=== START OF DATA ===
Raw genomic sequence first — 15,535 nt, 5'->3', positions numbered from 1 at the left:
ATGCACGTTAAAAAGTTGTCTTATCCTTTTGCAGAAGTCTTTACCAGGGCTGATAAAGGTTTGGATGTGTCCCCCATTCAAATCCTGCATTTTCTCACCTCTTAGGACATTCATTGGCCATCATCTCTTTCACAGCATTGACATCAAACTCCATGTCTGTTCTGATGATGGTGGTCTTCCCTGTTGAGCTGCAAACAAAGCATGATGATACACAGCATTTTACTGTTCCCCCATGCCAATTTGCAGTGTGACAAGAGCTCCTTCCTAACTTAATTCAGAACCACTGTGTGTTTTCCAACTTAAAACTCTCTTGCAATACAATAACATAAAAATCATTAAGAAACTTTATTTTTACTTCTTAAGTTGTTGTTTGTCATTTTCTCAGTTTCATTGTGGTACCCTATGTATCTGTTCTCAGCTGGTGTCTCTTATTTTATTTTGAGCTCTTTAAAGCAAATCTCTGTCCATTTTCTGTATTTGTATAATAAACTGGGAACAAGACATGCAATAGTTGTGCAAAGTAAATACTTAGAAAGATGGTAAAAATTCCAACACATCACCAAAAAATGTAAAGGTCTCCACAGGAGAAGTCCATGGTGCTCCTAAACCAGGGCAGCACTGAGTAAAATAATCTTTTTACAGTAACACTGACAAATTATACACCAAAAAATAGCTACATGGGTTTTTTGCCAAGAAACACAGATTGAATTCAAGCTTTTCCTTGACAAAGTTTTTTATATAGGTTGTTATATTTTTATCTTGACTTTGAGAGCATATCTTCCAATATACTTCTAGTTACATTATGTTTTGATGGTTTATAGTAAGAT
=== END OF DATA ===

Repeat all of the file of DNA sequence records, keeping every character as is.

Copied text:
Raw genomic sequence first — 15,535 nt, 5'->3', positions numbered from 1 at the left:
ATGCACGTTAAAAAGTTGTCTTATCCTTTTGCAGAAGTCTTTACCAGGGCTGATAAAGGTTTGGATGTGTCCCCCATTCAAATCCTGCATTTTCTCACCTCTTAGGACATTCATTGGCCATCATCTCTTTCACAGCATTGACATCAAACTCCATGTCTGTTCTGATGATGGTGGTCTTCCCTGTTGAGCTGCAAACAAAGCATGATGATACACAGCATTTTACTGTTCCCCCATGCCAATTTGCAGTGTGACAAGAGCTCCTTCCTAACTTAATTCAGAACCACTGTGTGTTTTCCAACTTAAAACTCTCTTGCAATACAATAACATAAAAATCATTAAGAAACTTTATTTTTACTTCTTAAGTTGTTGTTTGTCATTTTCTCAGTTTCATTGTGGTACCCTATGTATCTGTTCTCAGCTGGTGTCTCTTATTTTATTTTGAGCTCTTTAAAGCAAATCTCTGTCCATTTTCTGTATTTGTATAATAAACTGGGAACAAGACATGCAATAGTTGTGCAAAGTAAATACTTAGAAAGATGGTAAAAATTCCAACACATCACCAAAAAATGTAAAGGTCTCCACAGGAGAAGTCCATGGTGCTCCTAAACCAGGGCAGCACTGAGTAAAATAATCTTTTTACAGTAACACTGACAAATTATACACCAAAAAATAGCTACATGGGTTTTTTGCCAAGAAACACAGATTGAATTCAAGCTTTTCCTTGACAAAGTTTTTTATATAGGTTGTTATATTTTTATCTTGACTTTGAGAGCATATCTTCCAATATACTTCTAGTTACATTATGTTTTGATGGTTTATAGTAAGAT